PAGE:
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Last Updated: Tuesday, 9 November, 2004, 07:00 GMT
Youngsters admit drink-driving
Drink-drive test (generic)
Families affected by drink-drivers are being used in the campaign
One in 10 young drivers in Wales admits to drink driving, according to new figures from road safety charity Brake.

The research shows that, despite widespread publicity campaigns, the number of people killed and injured by drink-drivers had increased since 2003.

The results also show 25% of drivers under 24 believed the drink-driving limit was higher than it is.

At least seven people were killed and 111 seriously injured by drink drivers in Wales last year.

However, Brake says that the final death toll could be up to four times as high, if the results from post-mortem examinations on dead drivers were made available.

The new campaign, launched as part of Road Safety Week 2004, shows real life stories of families affected by drink-drivers.

Drinking and driving is the most horrendous, and flagrant, illegal act that a driver can commit.
Mary Williams, Brake chief executive

Naomi Long's mother, Tracy ,was killed in 2002 by a drink-driver while walking home.

"Drinking and driving devastates innocent lives," said the 19-year-old.

"Even getting behind the wheel after drinking small amounts of alcohol can lead to a fatal crash."

Ms Long urged people who consider drinking and driving "to think of the traumatic loss that bereaved families suffer".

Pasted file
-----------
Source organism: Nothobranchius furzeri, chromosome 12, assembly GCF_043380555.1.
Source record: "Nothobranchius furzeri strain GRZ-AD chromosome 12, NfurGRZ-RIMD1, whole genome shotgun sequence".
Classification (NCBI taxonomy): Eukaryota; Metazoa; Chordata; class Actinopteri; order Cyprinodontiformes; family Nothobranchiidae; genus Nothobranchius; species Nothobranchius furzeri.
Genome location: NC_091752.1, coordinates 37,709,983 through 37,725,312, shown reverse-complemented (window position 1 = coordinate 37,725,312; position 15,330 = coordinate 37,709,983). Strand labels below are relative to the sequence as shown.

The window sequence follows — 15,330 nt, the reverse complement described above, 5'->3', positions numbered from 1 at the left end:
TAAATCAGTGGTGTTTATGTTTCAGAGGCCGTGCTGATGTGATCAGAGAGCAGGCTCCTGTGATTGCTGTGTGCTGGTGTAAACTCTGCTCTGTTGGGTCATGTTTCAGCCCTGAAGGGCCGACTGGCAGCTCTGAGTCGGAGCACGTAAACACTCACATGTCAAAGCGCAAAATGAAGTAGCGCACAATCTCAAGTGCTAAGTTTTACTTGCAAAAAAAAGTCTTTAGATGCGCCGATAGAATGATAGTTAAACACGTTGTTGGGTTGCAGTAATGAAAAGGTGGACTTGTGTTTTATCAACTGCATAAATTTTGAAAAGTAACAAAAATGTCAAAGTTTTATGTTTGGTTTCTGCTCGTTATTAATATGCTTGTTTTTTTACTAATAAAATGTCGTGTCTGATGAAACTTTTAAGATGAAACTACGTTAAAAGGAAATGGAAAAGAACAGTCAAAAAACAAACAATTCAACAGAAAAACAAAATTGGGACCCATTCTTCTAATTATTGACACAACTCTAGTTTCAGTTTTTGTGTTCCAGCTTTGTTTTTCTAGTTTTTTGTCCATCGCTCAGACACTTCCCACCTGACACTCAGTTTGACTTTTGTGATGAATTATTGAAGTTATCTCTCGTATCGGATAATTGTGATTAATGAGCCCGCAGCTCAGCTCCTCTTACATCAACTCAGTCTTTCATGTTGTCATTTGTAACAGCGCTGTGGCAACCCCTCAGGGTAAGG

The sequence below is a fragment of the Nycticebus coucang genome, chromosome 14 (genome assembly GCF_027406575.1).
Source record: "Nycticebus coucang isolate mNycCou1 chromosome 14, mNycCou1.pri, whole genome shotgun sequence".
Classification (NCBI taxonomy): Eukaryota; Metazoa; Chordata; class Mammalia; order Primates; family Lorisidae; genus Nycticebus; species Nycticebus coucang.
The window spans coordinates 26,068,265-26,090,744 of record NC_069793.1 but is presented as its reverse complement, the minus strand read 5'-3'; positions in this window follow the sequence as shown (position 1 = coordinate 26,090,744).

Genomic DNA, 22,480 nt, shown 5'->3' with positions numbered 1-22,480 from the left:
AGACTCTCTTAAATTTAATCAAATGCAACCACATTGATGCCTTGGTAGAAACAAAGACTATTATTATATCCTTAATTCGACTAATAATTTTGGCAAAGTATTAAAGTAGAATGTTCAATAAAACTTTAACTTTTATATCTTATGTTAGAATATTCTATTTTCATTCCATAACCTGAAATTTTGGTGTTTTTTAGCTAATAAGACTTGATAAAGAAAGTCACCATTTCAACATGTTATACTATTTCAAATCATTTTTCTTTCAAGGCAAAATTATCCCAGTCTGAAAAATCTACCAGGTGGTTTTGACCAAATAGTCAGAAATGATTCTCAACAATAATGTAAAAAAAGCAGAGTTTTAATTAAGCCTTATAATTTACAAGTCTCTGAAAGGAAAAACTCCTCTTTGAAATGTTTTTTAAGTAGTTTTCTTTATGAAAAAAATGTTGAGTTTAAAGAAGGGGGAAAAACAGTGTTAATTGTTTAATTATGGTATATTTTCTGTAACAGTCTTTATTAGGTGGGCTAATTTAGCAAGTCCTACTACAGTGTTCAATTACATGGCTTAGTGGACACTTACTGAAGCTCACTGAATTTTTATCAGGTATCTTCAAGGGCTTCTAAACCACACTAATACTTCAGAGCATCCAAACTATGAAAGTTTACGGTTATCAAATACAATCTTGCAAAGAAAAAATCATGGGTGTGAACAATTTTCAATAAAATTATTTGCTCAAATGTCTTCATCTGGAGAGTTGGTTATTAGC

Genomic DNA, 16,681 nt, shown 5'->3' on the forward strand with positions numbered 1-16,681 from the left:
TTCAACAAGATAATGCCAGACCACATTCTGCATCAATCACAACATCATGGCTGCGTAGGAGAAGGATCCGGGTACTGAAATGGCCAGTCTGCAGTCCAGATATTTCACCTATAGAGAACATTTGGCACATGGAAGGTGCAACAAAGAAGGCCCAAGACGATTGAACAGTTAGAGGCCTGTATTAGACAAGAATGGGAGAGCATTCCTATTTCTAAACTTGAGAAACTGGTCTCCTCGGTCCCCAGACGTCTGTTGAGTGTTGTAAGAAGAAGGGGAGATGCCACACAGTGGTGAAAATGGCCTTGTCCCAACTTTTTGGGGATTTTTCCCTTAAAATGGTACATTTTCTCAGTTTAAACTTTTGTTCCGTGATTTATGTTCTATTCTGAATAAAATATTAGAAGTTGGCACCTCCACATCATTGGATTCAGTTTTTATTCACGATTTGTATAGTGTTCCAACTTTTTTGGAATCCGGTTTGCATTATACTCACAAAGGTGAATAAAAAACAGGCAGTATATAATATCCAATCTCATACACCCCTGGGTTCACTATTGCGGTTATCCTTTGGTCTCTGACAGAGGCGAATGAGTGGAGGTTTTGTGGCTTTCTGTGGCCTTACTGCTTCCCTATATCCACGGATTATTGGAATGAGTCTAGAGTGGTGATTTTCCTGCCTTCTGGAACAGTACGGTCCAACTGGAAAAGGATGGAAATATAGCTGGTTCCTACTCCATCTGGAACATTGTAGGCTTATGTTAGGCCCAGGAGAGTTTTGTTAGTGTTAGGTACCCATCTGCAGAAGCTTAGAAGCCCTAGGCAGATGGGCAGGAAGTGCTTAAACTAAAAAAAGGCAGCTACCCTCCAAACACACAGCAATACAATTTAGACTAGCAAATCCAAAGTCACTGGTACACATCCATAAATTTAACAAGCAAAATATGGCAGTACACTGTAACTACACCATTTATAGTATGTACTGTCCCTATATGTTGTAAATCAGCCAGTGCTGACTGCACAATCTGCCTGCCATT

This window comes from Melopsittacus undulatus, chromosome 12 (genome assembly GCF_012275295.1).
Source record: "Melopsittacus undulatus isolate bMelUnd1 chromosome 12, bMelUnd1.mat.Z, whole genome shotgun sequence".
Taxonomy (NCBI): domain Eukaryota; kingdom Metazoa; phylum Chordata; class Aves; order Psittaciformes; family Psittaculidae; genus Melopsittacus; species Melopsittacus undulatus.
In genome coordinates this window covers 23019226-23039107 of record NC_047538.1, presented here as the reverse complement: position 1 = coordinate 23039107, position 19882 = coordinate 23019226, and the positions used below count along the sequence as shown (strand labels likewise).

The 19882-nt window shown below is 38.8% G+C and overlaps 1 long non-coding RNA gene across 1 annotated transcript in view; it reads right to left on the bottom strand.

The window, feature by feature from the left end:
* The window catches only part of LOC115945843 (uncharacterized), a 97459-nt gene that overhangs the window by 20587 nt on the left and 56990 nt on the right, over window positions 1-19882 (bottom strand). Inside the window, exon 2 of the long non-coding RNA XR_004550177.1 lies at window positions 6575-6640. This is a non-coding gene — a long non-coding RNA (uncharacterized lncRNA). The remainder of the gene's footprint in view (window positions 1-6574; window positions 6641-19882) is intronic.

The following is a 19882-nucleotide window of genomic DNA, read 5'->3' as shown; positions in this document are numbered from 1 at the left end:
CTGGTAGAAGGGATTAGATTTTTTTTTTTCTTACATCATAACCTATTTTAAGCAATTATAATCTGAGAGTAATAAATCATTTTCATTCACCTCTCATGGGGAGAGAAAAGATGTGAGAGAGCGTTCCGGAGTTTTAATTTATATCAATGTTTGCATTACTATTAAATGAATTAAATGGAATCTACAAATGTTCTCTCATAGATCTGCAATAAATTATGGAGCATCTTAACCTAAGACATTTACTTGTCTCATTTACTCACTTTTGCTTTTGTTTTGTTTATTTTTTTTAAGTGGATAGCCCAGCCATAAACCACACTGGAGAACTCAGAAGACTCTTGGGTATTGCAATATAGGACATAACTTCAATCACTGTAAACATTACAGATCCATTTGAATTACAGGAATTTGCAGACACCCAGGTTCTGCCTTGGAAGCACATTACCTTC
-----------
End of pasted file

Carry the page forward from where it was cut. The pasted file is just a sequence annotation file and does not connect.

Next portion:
Brake's chief executive, Mary Williams, said: "Drinking and driving is the most horrendous, and flagrant, illegal act that a driver can commit.

"It is vital for everyone across Wales to never drink and drive - not a drop - and never get in a vehicle with someone who has been drinking.

"Any amount of alcohol makes you a worse driver, and possibly a killer driver, and could result in you being imprisoned for 14 years.

"It is also really difficult to know how much alcohol you have drunk, so the only safe option is to drink nothing at all if you're driving."

Drinks
The campaign urges people not to drink at all before driving

Paul Briscombe, station officer at Ely Fire Station, in Cardiff, said firefighters "fully support any initiative to reduce crashes".

"Almost every day in our region, fire crews witness first hand the tragic results of road crashes, often caused by drink-driving, which could have so easily have been prevented," he said.

Last year, South Wales Fire and Rescue Service was called to 1,134 road crashes, with 255 of these in the Cardiff area alone.

In the UK, the drink-drive limit is set at 80 milligrams (mg) per 100 millilitres (ml) of blood, and 35 micrograms per 100ml of breath.




SEE ALSO:
Lunchtime pint driving danger
20 Aug 03 |  Health


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